You are on page 1of 2

Spring 2003

Mitrovica, Andrew. Covert Entry: Spies, Lies and Crimes Inside Canada’s Secret
Service. Toronto: Random House Canada, 2002.

Since the establishment of the Canadian Security Intelligence Service

(CSIS) in 1984, opportunities for Canadians to get a glimpse of the inner work-
ings of our domestic secret service have been few and far between. The literature
on the topic remains scarce and the release of Andrew Mitrovica’s Covert Entry
triggered high hopes of seeing a contemporary, in-depth look into CSIS activities
finally reaching the shelves of our bookstores and libraries. However, what The
Globe and Mail investigative journalist delivers is interesting at best, and disap-
pointing in many ways.
Covert Entry is about John J. Farrell and his involvement in CSIS opera-
tions and activities. The book starts by briefly addressing Farrell’s tough child-
hood, as well as his first jobs as security guard and prison warden. Despite poor
academic results and an early-earned criminal record, Farrell’s drive and ambi-
tion convinced one of Canada Post’s Managers for Security and Investigation
Services to hire him as a Postal Inspector at the age of 21. Finally, after about two
years spent with Canada Post, Farrell was “borrowed” by CSIS in the capacity of
an Auxiliary Postal Inspector.
The core of Mitrovica’s book describes the day-to-day activities of Farrell,
including the role he played in the mail interception operation directed against
union activists at Canada Post. (pp. 60-75)1 In 1994, while working on a crim-
inology degree to become a full-time intelligence officer, Farrell was brought
into the CSIS’ Special Operational Services (SOS). Mitrovica describes in great
detail the operations in which Farrell took part, from the sometimes tricky mail
interception programme code-named OPERATION VULVA (sic) (pp. 86-281) to
the high-profile surveillance OPERATION STANLEY CUP directed against two
Russian agents of the Foreign Intelligence Service (SVR). (pp. 173-197) While
the author goes into interesting operational details, he focuses more on the count-
less, quite serious security lapses that Farrell noted during his involvement in
CSIS operations.
The description of Farrell’s activities also allows the reader to get a
glimpse into the methods and gadgets used for CSIS operations, whether it is
screening garbage (pp. 46 and 65), intercepting and opening private mail (pp. 84
and 85), setting up front companies (p. 163), breaking in apartments (pp. 194 and
205), loading a car with listening and tracking devices (p. 207), or stealing a
Crown key to open relay boxes, mailboxes and apartment panels. (p. 207) But
the reader also gets plenty of details about what Farrell perceives to be goofs,
hard-to-believe security breaches, amateurish handling of operations, and abus-
es of CSIS’ goods and moneys by intelligence officers.
The last part of Mitrovica’s book describes how Farrell, in 1997, slowly
but surely started to be pushed aside from CSIS operations, finally leading to his

The Journal of Conflict Studies

“divorce” with the Service in 1998. Throughout the book, we get to understand
the importance of money to Farrell and consequently why, as his involvement in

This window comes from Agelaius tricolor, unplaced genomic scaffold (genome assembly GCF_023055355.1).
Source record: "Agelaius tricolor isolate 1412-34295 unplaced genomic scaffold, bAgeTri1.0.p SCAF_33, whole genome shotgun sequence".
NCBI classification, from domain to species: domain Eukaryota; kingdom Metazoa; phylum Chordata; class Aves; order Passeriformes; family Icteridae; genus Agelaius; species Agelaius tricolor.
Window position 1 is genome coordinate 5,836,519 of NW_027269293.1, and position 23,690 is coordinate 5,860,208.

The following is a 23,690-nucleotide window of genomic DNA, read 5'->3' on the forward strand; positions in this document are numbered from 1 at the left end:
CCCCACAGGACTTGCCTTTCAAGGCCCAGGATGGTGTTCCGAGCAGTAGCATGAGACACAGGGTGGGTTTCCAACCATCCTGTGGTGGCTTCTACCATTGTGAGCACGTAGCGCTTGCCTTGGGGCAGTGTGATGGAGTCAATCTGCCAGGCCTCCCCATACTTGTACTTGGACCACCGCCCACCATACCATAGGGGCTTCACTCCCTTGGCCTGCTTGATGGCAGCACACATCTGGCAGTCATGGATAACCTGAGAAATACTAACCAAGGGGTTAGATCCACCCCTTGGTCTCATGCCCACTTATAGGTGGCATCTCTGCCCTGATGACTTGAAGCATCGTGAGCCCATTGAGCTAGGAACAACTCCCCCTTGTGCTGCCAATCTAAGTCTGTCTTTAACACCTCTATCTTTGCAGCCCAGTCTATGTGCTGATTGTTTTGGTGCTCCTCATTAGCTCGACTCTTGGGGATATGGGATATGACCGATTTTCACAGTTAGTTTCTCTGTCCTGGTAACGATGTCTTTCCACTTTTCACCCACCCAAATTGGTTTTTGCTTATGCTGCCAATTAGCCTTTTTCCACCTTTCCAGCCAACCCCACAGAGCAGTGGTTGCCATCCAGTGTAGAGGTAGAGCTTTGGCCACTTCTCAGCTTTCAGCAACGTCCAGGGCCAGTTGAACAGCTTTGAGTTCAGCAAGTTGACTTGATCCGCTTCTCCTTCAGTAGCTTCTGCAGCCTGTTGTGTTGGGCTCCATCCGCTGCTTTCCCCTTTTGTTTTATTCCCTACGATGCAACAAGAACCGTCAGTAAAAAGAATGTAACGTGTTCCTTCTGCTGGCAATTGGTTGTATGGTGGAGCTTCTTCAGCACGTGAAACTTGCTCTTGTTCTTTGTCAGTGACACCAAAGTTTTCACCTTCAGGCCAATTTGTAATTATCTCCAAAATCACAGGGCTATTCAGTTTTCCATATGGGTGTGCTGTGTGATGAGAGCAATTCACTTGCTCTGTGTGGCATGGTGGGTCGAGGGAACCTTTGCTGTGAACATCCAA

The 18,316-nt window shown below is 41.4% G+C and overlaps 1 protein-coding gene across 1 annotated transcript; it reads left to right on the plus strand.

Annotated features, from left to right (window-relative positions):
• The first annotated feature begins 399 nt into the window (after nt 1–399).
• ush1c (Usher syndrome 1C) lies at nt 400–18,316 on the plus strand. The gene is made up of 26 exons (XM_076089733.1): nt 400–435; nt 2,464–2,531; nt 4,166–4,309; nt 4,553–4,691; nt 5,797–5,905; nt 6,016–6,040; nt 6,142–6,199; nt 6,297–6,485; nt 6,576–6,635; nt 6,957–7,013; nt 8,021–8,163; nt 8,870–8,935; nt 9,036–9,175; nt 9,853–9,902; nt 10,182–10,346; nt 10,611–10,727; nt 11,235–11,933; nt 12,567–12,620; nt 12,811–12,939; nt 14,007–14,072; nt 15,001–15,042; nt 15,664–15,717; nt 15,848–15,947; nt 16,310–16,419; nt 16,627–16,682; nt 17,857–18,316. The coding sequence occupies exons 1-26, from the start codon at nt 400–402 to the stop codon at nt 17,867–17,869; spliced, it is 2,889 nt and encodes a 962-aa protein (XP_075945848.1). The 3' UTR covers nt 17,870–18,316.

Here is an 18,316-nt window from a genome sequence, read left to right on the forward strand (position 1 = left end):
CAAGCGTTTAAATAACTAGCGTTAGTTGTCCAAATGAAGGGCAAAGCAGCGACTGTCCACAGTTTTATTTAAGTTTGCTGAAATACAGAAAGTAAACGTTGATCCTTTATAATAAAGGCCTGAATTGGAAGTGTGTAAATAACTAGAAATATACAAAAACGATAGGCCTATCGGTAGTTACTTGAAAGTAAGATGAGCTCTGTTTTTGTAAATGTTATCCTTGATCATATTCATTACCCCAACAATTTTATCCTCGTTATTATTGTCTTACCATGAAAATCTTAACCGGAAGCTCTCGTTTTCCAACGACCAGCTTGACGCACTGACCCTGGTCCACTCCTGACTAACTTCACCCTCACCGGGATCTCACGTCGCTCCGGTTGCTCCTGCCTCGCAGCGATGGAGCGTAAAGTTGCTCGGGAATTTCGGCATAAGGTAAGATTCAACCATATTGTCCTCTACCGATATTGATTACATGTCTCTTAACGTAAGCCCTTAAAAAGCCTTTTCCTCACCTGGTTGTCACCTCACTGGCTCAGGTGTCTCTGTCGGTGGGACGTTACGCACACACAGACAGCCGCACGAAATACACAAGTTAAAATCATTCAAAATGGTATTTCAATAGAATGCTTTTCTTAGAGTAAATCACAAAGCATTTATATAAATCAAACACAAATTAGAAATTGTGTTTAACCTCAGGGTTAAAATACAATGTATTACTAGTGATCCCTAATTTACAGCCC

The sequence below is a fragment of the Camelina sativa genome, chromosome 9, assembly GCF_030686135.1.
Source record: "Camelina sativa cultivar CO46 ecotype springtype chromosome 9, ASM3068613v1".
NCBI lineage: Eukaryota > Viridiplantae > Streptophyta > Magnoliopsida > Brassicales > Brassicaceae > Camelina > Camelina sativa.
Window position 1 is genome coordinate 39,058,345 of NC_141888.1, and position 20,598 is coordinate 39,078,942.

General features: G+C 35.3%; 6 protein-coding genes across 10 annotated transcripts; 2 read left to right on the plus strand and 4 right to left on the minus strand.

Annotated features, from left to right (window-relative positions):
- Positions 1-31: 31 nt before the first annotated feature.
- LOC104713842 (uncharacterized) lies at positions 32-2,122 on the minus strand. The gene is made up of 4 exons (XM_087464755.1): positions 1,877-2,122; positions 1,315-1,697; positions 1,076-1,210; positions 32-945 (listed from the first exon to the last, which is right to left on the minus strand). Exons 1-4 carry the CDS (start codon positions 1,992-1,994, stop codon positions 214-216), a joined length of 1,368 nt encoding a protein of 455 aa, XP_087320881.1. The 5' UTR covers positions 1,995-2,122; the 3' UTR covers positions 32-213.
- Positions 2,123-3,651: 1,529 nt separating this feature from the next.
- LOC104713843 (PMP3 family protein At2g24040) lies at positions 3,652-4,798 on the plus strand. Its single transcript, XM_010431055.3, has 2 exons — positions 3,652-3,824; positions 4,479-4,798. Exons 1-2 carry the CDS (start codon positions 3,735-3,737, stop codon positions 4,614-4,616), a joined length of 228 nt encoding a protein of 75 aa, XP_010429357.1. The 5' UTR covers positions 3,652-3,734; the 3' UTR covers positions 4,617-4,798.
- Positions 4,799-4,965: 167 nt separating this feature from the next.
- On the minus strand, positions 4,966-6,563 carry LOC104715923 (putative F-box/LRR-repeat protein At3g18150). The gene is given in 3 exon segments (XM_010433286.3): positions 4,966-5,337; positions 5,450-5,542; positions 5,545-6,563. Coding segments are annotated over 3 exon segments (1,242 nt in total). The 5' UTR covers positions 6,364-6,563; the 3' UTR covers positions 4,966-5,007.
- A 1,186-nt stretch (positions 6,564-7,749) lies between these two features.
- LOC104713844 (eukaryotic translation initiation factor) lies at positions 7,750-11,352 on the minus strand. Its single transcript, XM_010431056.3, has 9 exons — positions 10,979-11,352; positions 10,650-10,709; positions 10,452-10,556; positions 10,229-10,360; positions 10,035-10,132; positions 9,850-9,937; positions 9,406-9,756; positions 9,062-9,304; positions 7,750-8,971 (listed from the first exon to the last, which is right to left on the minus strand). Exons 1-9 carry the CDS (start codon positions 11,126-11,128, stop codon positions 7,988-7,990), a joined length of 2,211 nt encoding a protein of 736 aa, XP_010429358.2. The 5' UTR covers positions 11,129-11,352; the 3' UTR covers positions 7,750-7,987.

secret intelligence started to decline, he invested so much energy in trying to get
financial compensation for his unpaid overtime work and his employment termi-
nation. He even exchanged correspondence with CSIS Director Ward Elcock,
telling him about all the unlawful activities he had been part of in the name of
national security – but to no avail. CSIS stood firm on its argument that Farrell
had never been a CSIS employee because all through these years Farrell
remained officially attached to and paid by Canada Post. On 6 December 2002,
after the book was published, Justice MacKay of the Federal Court sided with
CSIS and dismissed Farrell’s court action on the premise that, according to the
law, only individuals appointed directly by the Director of CSIS can become
CSIS employees (decision T-1726-01). 2 Therefore, since he had not been for-
mally appointed by the Director, Farrell’s only employment link was with
Canada Post.
After reading the book, one might feel sympathy for a young man who
dedicated many years of his life, broke the law and took risks for the benefit of
CSIS, and who is only asking fair compensation for his dedication. But this is not
the complete picture. Indeed, right from the outset, Mitrovica – who once said
that “the press in Canada is the only intelligence agency that is accountable
before the public” – clearly states his bias, and all through the book, we only get
to read about the “good little boy” outraged by the actions of the “evil govern-
ment agency.” This one-sided view greatly undermines the credibility of the
book as the reader perceives Farrell’s story as the personal vendetta of a bitter
young man. In addition, Mitrovica focuses on a very limited area of CSIS oper-
ations and he seems to leave aside the fundamental premise that a secret service
has to act covertly and sometimes on the edge of the law to be effective. This
book is not about Canadian intelligence but rather about how amazing Farrell is
and how disastrous CSIS is. Still, it gives invaluable access to the details of some
CSIS contemporary operations and to the way things get done in the field. But
one should not forget that after all, this book is about a bitter, angry former CSIS
informant who seems to have nothing to lose by telling “his truth” to a well-
known journalist.

Jerome Mellon completed a Master of Arts degree in Intelligence and

International Relations at the University of Salford in 2002, and is presently a lit-
igation lawyer in Montreal.


1. See CSIS, “Allegations that CSIS is spying on postal workers,” News Release, 11 July 2000;
and Jeff Sallot and Andew Mitrovica, “Postal union threatens lawsuit to halt spying,” The Globe
and Mail, 12 July 2000.
2. Available at